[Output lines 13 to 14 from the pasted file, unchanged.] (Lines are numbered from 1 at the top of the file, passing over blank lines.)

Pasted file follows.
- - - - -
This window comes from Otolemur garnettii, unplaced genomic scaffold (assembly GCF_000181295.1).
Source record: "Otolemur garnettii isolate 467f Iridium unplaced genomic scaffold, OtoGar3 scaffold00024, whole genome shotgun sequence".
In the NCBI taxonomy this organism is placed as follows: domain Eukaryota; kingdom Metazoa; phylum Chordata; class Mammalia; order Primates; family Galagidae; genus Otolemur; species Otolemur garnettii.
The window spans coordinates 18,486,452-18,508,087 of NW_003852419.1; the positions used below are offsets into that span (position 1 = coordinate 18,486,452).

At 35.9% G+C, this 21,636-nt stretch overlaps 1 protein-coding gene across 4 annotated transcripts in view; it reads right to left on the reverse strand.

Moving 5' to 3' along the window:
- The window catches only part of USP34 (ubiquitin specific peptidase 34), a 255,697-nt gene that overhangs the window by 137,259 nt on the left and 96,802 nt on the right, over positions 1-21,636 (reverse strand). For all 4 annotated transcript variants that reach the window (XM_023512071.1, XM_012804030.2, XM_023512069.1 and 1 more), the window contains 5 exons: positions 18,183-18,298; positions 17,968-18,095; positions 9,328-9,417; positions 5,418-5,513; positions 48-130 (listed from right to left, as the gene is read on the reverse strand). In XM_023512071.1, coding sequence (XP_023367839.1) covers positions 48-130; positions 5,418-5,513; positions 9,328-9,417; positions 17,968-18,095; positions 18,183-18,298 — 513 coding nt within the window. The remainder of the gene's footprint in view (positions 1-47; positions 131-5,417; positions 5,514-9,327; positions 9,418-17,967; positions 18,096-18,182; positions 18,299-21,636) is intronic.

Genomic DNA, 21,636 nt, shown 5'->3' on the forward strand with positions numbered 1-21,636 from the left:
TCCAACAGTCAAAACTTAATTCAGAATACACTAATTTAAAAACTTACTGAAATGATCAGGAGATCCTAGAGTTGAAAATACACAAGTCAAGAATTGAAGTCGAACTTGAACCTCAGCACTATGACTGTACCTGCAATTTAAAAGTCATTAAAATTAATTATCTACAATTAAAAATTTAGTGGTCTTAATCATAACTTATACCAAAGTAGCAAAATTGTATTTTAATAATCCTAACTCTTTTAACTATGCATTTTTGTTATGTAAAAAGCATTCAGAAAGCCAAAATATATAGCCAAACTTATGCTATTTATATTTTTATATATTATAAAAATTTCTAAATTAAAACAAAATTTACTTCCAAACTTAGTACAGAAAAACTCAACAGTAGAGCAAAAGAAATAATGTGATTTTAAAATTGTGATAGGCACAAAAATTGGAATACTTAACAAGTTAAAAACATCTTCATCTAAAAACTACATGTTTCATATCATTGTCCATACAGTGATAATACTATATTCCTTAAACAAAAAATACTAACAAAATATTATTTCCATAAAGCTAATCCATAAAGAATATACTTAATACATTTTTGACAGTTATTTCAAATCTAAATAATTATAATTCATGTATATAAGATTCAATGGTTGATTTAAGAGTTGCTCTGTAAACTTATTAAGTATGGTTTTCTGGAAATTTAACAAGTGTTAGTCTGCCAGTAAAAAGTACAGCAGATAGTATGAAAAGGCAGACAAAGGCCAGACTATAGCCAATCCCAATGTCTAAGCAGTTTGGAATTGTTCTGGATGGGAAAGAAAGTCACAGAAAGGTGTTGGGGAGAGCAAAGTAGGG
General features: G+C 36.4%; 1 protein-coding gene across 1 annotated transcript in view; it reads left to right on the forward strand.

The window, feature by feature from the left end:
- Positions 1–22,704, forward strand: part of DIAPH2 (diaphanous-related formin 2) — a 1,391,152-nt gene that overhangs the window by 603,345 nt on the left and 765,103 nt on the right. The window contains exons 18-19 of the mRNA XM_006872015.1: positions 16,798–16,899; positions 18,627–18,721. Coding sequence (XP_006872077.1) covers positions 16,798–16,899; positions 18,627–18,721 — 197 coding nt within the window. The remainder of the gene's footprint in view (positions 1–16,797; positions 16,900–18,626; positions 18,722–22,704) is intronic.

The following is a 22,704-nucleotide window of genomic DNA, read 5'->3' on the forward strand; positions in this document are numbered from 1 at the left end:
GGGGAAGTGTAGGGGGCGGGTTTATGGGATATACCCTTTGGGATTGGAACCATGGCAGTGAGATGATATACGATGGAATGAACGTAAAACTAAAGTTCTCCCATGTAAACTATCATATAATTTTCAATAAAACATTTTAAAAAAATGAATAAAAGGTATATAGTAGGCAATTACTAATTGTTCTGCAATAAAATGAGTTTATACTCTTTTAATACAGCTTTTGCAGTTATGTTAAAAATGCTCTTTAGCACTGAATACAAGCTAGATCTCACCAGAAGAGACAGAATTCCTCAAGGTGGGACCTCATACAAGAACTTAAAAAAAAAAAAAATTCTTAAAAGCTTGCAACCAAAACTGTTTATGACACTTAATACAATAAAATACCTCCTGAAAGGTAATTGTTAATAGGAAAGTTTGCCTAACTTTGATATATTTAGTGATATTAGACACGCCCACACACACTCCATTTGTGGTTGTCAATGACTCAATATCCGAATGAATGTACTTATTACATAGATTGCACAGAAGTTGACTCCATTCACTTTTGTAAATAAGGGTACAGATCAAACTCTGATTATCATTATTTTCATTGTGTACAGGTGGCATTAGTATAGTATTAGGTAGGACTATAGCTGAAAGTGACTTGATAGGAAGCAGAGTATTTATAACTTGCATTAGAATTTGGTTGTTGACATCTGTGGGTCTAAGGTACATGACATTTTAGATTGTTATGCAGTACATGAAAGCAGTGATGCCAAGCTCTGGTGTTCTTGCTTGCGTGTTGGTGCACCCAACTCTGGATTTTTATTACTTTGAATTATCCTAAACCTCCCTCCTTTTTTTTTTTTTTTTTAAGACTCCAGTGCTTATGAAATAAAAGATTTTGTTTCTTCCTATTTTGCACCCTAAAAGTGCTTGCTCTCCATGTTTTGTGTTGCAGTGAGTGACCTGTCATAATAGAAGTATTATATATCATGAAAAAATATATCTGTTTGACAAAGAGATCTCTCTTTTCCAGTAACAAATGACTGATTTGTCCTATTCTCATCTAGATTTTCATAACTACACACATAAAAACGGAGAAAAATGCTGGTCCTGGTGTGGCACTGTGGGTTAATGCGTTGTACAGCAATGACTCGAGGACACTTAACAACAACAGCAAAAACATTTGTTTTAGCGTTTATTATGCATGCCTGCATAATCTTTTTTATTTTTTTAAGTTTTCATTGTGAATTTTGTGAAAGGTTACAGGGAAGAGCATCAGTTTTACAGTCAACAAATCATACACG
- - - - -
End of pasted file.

The following is a 22,704-nucleotide window of genomic DNA, read 5'->3' on the forward strand; positions in this document are numbered from 1 at the left end:
GGGGAAGTGTAGGGGGCGGGTTTATGGGATATACCCTTTGGGATTGGAACCATGGCAGTGAGATGATATACGATGGAATGAACGTAAAACTAAAGTTCTCCCATGTAAACTATCATATAATTTTCAATAAAACATTTTAAAAAAATGAATAAAAGGTATATAGTAGGCAATTACTAATTGTTCTGCAATAAAATGAGTTTATACTCTTTTAATACAGCTTTTGCAGTTATGTTAAAAATGCTCTTTAGCACTGAATACAAGCTAGATCTCACCAGAAGAGACAGAATTCCTCAAGGTGGGACCTCATACAAGAACTTAAAAAAAAAAAAAATTCTTAAAAGCTTGCAACCAAAACTGTTTATGACACTTAATACAATAAAATACCTCCTGAAAGGTAATTGTTAATAGGAAAGTTTGCCTAACTTTGATATATTTAGTGATATTAGACACGCCCACACACACTCCATTTGTGGTTGTCAATGACTCAATATCCGAATGAATGTACTTATTACATAGATTGCACAGAAGTTGACTCCATTCACTTTTGTAAATAAGGGTACAGATCAAACTCTGATTATCATTATTTTCATTGTGTACAGGTGGCATTAGTATAGTATTAGGTAGGACTATAGCTGAAAGTGACTTGATAGGAAGCAGAGTATTTATAACTTGCATTAGAATTTGGTTGTTGACATCTGTGGGTCTAAGGTACATGACATTTTAGATTGTTATGCAGTACATGAAAGCAGTGATGCCAAGCTCTGGTGTTCTTGCTTGCGTGTTGGTGCACCCAACTCTGGATTTTTATTACTTTGAATTATCCTAAACCTCCCTCCTTTTTTTTTTTTTTTTTAAGACTCCAGTGCTTATGAAATAAAAGATTTTGTTTCTTCCTATTTTGCACCCTAAAAGTGCTTGCTCTCCATGTTTTGTGTTGCAGTGAGTGACCTGTCATAATAGAAGTATTATATATCATGAAAAAATATATCTGTTTGACAAAGAGATCTCTCTTTTCCAGTAACAAATGACTGATTTGTCCTATTCTCATCTAGATTTTCATAACTACACACATAAAAACGGAGAAAAATGCTGGTCCTGGTGTGGCACTGTGGGTTAATGCGTTGTACAGCAATGACTCGAGGACACTTAACAACAACAGCAAAAACATTTGTTTTAGCGTTTATTATGCATGCCTGCATAATCTTTTTTATTTTTTTAAGTTTTCATTGTGAATTTTGTGAAAGGTTACAGGGAAGAGCATCAGTTTTACAGTCAACAAATCATACACG